“Taxpayers on the hook.” When the federal government facilitated the sales of firms like Wachovia and Bear Stearns, lent money to firms like AIG, and bought or insured bank assets through programs like TARP, it was deploying public money to bail out private companies. These efforts helped prevent a cascade of sudden, disorderly corporate collapses, but they also absorbed losses those companies and their creditors would’ve otherwise sustained. By saving companies and creditors from themselves, these efforts, in effect, were bailouts. These bailouts often involved very large, complex, and interconnected financial firms, and as a result the idea of “Too Big To Fail” became part of the public discourse. “Too Big To Fail” is shorthand for the troublesome relationship between the very largest corporations, their creditors, and the federal government. When these corporations become sufficiently large or complex or interconnected with other firms, the marketplace assumes the government, for fear that the corporations’ failures would have catastrophic domino effects, will probably prop them up, and creditors, who understand this, lend to those corporations more cheaply. Congress concluded it had to untangle this knot of large financial institutions, near-systemic financial collapse, privatization of gain, and socialization of loss.
To help failing firms fail without threatening US financial stability and to help keep taxpayers off the hook, Dodd-Frank created new powers and crimped old ones:
- The most important new power is the Orderly Liquidation Authority, a way to take systemically important nonbank financial firms that are on the verge of collapse, place them in government receivership, and unwind them in a way that insulates the US economy from the effects of their collapse. Dodd-Frank even announces that “Taxpayers shall bear no losses” in the process. To help accomplish this, it saddles the excess costs of these orderly liquidations on large financial companies.
- Meanwhile, the Federal Reserve loses some autonomy to extend emergency credit. Dodd-Frank allows the Fed to make emergency loans but only through programs that are broadly available to many firms, not to a single firm.
- Dodd-Frank also requires large banks and other financial institutions to submit so-called “living wills,” documents designed to explain to the regulatory agencies how the firms would deal with their own demise in the absence of extraordinary government support.
“Complex loans with hidden costs.” In the years before the crisis, house prices steadily rose and lending standards steadily loosened. Consumers borrowed without demonstrating their ability to repay. Lenders extended complicated, interest-only, adjustable mortgages to borrowers who often didn’t understand them and couldn’t afford them. All the while, securitizers bundled these mortgages into securities, which the secondary market hungrily ate up. These practices may have seemed sustainable when home prices were rising; they proved catastrophic once prices began to decline. Mortgage fraud only made the problem worse. Unable to keep up or refinance, borrowers by the millions defaulted or found themselves stuck with mortgage debts exceeding their houses’ worth. Many in Congress watched the resulting foreclosure crisis and concluded the time had come for a new regulatory agency dedicated solely to consumer protection in the financial marketplace.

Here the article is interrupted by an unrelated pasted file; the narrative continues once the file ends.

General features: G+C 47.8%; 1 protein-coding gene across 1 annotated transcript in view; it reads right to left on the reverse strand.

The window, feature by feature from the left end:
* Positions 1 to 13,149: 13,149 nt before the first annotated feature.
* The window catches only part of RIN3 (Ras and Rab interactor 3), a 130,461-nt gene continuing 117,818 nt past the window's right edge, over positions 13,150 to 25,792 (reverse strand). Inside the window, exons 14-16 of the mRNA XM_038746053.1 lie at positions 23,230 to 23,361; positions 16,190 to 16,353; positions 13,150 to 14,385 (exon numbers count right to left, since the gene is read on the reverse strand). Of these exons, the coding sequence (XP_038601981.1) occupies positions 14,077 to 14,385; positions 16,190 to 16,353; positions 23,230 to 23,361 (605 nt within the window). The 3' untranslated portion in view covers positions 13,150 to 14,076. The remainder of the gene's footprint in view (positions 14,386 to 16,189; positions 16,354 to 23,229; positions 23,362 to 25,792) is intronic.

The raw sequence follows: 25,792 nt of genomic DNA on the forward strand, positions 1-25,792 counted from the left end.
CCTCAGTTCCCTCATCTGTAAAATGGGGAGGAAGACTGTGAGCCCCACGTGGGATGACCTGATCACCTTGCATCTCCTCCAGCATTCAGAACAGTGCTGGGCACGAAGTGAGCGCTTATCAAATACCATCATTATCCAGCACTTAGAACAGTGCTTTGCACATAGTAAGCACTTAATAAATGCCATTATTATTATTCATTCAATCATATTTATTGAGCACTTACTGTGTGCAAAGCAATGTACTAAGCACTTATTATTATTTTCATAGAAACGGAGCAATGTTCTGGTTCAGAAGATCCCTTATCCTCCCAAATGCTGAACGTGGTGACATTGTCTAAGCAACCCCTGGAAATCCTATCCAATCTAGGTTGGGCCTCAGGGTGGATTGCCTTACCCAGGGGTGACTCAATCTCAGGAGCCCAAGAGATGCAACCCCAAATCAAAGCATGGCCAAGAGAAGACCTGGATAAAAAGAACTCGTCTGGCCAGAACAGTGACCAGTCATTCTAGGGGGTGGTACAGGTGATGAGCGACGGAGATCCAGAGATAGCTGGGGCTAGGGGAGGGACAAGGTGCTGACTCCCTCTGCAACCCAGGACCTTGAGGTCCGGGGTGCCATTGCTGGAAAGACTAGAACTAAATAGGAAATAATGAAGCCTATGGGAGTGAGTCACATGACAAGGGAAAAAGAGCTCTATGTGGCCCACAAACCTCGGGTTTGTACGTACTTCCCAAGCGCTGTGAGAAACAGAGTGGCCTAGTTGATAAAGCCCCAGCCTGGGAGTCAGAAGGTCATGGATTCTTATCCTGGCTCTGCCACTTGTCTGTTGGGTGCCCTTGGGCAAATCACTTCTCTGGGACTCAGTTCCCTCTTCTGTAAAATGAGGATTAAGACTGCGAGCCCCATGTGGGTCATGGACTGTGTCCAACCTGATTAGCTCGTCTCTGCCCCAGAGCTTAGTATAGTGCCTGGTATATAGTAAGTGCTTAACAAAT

In response, Dodd-Frank established a new regulatory agency dedicated to financial consumer protection and prohibited many of the lending practices that proliferated in the years before the crisis:
- The new agency is the Bureau of Consumer Financial Protection, which has the power to enforce most federal financial consumer protection laws. The Bureau also has broad new consumer protection authority over medium-sized and larger banks and financial companies, including powers to regulate basic financial transactions like deposit taking and check cashing and to set and enforce rules against “abusive” acts or practices.
- Dodd-Frank requires lenders to verify a mortgage borrower’s ability to repay a loan and establishes the concept of “qualified mortgages,” which are mortgage loans that meet certain criteria and, as a result, are considered to satisfy the ability-to-pay requirement. Violation of the qualified mortgage standard is a defense against foreclosure.
- Dodd-Frank bans yield-spread premiums, a form of incentive compensation that often encouraged originators to steer prospective borrowers into more expensive loans.
Dodd-Frank reaches beyond prudential supervision, orderly liquidation, and consumer protection, but these three areas are at its heart. Passage, enactment, and the president’s signature were only the beginning, however. Since President Obama signed Dodd-Frank into law, federal agencies, the Federal Reserve included, have been hard at work translating the statute’s broad directions into specific regulations they can enforce. This difficult but crucial work of writing and enforcing Dodd-Frank Act regulations will be among the Federal Reserve’s most important responsibilities as it embarks on its second century.
1 Dodd-Frank Wall Street Reform and Consumer Protection Act, Pub. L. No. 111-203, § 929-Z, 124 Stat. 1376, 1871 (2010)
Written as of November 22, 2013. See disclaimer.